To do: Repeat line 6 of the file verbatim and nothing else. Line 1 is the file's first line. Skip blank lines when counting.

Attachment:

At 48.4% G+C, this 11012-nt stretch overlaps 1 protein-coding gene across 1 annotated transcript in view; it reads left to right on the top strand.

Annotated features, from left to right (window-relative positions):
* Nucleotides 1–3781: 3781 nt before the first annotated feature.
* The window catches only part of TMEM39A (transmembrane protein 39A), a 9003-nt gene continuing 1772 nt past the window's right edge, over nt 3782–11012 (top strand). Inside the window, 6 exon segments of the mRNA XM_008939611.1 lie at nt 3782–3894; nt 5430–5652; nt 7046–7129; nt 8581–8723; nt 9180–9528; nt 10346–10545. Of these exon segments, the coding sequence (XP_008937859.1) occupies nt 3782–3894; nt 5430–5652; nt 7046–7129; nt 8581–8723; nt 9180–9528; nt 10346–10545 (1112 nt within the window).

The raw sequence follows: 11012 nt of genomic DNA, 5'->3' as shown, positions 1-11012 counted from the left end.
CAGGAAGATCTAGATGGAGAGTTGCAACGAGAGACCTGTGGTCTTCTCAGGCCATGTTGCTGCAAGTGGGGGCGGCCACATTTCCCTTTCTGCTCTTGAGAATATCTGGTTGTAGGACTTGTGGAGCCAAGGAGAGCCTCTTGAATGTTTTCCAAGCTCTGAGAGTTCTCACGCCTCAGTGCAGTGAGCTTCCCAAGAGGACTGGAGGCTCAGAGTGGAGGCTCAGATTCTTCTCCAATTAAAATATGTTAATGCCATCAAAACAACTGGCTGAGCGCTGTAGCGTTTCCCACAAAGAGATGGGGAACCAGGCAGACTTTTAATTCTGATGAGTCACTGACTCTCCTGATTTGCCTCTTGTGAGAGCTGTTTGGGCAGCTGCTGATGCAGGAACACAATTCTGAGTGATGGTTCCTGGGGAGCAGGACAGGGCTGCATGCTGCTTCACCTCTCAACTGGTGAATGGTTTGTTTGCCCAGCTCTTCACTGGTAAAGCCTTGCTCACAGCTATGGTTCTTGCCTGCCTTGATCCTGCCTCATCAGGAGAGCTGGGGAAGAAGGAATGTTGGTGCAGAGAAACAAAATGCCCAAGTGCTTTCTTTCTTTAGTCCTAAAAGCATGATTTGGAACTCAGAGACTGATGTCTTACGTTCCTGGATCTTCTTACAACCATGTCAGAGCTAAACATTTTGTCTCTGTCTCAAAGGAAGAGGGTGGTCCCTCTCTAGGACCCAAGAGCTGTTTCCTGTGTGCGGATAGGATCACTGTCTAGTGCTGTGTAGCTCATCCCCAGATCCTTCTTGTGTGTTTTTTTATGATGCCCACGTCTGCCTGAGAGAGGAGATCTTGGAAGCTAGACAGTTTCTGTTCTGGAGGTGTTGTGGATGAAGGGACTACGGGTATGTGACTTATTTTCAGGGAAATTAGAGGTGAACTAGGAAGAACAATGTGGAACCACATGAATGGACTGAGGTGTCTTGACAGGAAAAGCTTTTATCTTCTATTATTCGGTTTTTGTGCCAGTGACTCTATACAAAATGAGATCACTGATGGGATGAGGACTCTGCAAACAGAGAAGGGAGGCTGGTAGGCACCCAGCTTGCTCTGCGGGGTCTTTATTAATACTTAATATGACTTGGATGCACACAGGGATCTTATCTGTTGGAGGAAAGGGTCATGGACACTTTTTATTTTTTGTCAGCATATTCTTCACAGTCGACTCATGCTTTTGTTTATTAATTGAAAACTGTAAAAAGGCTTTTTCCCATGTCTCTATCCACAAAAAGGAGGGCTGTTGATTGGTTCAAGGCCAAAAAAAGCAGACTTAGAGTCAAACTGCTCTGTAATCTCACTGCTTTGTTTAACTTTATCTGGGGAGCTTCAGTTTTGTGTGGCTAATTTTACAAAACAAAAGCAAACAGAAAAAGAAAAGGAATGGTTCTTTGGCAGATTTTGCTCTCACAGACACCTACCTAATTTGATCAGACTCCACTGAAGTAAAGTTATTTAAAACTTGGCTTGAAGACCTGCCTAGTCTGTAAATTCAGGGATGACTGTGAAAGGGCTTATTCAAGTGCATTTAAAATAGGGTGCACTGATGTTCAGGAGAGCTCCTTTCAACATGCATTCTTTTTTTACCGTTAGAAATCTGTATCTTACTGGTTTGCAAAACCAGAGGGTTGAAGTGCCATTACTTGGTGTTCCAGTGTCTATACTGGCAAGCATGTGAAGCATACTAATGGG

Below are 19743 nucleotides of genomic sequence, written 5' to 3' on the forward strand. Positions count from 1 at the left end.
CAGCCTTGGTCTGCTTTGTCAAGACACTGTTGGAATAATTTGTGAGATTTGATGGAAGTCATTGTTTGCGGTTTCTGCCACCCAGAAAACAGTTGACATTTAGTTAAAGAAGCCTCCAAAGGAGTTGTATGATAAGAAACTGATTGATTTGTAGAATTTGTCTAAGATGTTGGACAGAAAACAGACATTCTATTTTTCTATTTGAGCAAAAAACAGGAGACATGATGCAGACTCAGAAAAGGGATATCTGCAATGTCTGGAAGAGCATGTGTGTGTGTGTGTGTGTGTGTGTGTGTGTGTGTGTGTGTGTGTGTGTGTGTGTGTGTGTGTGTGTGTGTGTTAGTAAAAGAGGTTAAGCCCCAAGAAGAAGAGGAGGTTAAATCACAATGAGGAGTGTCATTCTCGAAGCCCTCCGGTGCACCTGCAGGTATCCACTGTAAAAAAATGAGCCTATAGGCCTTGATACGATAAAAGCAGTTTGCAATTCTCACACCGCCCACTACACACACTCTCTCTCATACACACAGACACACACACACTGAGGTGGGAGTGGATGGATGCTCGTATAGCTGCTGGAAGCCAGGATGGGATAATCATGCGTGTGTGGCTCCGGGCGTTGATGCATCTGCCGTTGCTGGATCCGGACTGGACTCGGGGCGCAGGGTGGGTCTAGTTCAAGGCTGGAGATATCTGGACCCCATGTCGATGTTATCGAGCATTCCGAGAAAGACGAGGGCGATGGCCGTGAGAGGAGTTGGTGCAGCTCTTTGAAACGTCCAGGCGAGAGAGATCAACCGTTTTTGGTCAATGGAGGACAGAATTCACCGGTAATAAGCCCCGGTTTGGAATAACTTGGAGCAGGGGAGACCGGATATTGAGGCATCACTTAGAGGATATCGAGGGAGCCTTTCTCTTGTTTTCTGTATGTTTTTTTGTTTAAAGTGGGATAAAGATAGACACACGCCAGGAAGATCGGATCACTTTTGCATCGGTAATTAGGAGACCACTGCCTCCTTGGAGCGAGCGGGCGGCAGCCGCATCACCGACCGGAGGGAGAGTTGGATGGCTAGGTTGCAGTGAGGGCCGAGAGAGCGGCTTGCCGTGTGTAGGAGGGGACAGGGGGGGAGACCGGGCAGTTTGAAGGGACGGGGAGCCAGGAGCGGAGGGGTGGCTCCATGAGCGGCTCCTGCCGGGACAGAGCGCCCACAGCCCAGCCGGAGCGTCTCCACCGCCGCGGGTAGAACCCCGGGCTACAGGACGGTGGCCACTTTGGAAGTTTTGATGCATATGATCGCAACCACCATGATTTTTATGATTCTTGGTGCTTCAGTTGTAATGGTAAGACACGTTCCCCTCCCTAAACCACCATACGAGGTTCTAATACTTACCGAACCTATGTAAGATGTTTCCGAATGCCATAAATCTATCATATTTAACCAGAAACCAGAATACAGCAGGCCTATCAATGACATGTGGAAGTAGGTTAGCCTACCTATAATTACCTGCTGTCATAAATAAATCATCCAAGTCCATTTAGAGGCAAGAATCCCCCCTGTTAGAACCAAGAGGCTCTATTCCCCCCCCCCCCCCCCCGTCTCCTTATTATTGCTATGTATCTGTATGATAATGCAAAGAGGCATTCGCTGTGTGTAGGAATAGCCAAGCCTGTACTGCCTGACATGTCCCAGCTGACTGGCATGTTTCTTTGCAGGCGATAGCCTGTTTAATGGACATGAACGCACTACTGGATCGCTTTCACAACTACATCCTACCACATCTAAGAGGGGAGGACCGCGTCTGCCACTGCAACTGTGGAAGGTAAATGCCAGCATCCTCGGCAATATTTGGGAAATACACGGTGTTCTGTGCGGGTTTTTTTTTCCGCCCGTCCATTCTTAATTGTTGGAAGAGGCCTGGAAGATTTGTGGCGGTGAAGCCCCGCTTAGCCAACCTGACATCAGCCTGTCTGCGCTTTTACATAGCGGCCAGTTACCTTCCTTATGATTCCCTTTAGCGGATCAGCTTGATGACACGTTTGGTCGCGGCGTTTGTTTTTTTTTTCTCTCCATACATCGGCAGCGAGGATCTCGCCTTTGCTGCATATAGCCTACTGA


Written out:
CAGGAAGATCTAGATGGAGAGTTGCAACGAGAGACCTGTGGTCTTCTCAGGCCATGTTGCTGCAAGTGGGGGCGGCCACATTTCCCTTTCTGCTCTTGAGAATATCTGGTTGTAGGACTTGTGGAGCCAAGGAGAGCCTCTTGAATGTTTTCCAAGCTCTGAGAGTTCTCACGCCTCAGTGCAGTGAGCTTCCCAAGAGGACTGGAGGCTCAGAGTGGAGGCTCAGATTCTTCTCCAATTAAAATATGTTAATGCCATCAAAACAACTGGCTGAGCGCTGTAGCGTTTCCCACAAAGAGATGGGGAACCAGGCAGACTTTTAATTCTGATGAGTCACTGACTCTCCTGATTTGCCTCTTGTGAGAGCTGTTTGGGCAGCTGCTGATGCAGGAACACAATTCTGAGTGATGGTTCCTGGGGAGCAGGACAGGGCTGCATGCTGCTTCACCTCTCAACTGGTGAATGGTTTGTTTGCCCAGCTCTTCACTGGTAAAGCCTTGCTCACAGCTATGGTTCTTGCCTGCCTTGATCCTGCCTCATCAGGAGAGCTGGGGAAGAAGGAATGTTGGTGCAGAGAAACAAAATGCCCAAGTGCTTTCTTTCTTTAGTCCTAAAAGCATGATTTGGAACTCAGAGACTGATGTCTTACGTTCCTGGATCTTCTTACAACCATGTCAGAGCTAAACATTTTGTCTCTGTCTCAAAGGAAGAGGGTGGTCCCTCTCTAGGACCCAAGAGCTGTTTCCTGTGTGCGGATAGGATCACTGTCTAGTGCTGTGTAGCTCATCCCCAGATCCTTCTTGTGTGTTTTTTTATGATGCCCACGTCTGCCTGAGAGAGGAGATCTTGGAAGCTAGACAGTTTCTGTTCTGGAGGTGTTGTGGATGAAGGGACTACGGGTATGTGACTTATTTTCAGGGAAATTAGAGGTGAACTAGGAAGAACAATGTGGAACCACATGAATGGACTGAGGTGTCTTGACAGGAAAAGCTTTTATCTTCTATTATTCGGTTTTTGTGCCAGTGACTCTATACAAAATGAGATCACTGATGGGATGAGGACTCTGCAAACAGAGAAGGGAGGCTGGTAGGCACCCAGCTTGCTCTGCGGGGTCTTTATTAATACTTAATATGACTTGGATGCACACAGGGATCTTATCTGTTGGAGGAAAGGGTCATGGACACTTTTTATTTTTTGTCAGCATATTCTTCACAGTCGACTCATGCTTTTGTTTATTAATTGAAAACTGTAAAAAGGCTTTTTCCCATGTCTCTATCCACAAAAAGGAGGGCTGTTGATTGGTTCAAGGCCAAAAAAAGCAGACTTAGAGTCAAACTGCTCTGTAATCTCACTGCTTTGTTTAACTTTATCTGGGGAGCTTCAGTTTTGTGTGGCTAATTTTACAAAACAAAAGCAAACAGAAAAAGAAAAGGAATGGTTCTTTGGCAGATTTTGCTCTCACAGACACCTACCTAATTTGATCAGACTCCACTGAAGTAAAGTTATTTAAAACTTGGCTTGAAGACCTGCCTAGTCTGTAAATTCAGGGATGACTGTGAAAGGGCTTATTCAAGTGCATTTAAAATAGGGTGCACTGATGTTCAGGAGAGCTCCTTTCAACATGCATTCTTTTTTTACCGTTAGAAATCTGTATCTTACTGGTTTGCAAAACCAGAGGGTTGAAGTGCCATTACTTGGTGTTCCAGTGTCTATACTGGCAAGCATGTGAAGCATACTAATGGG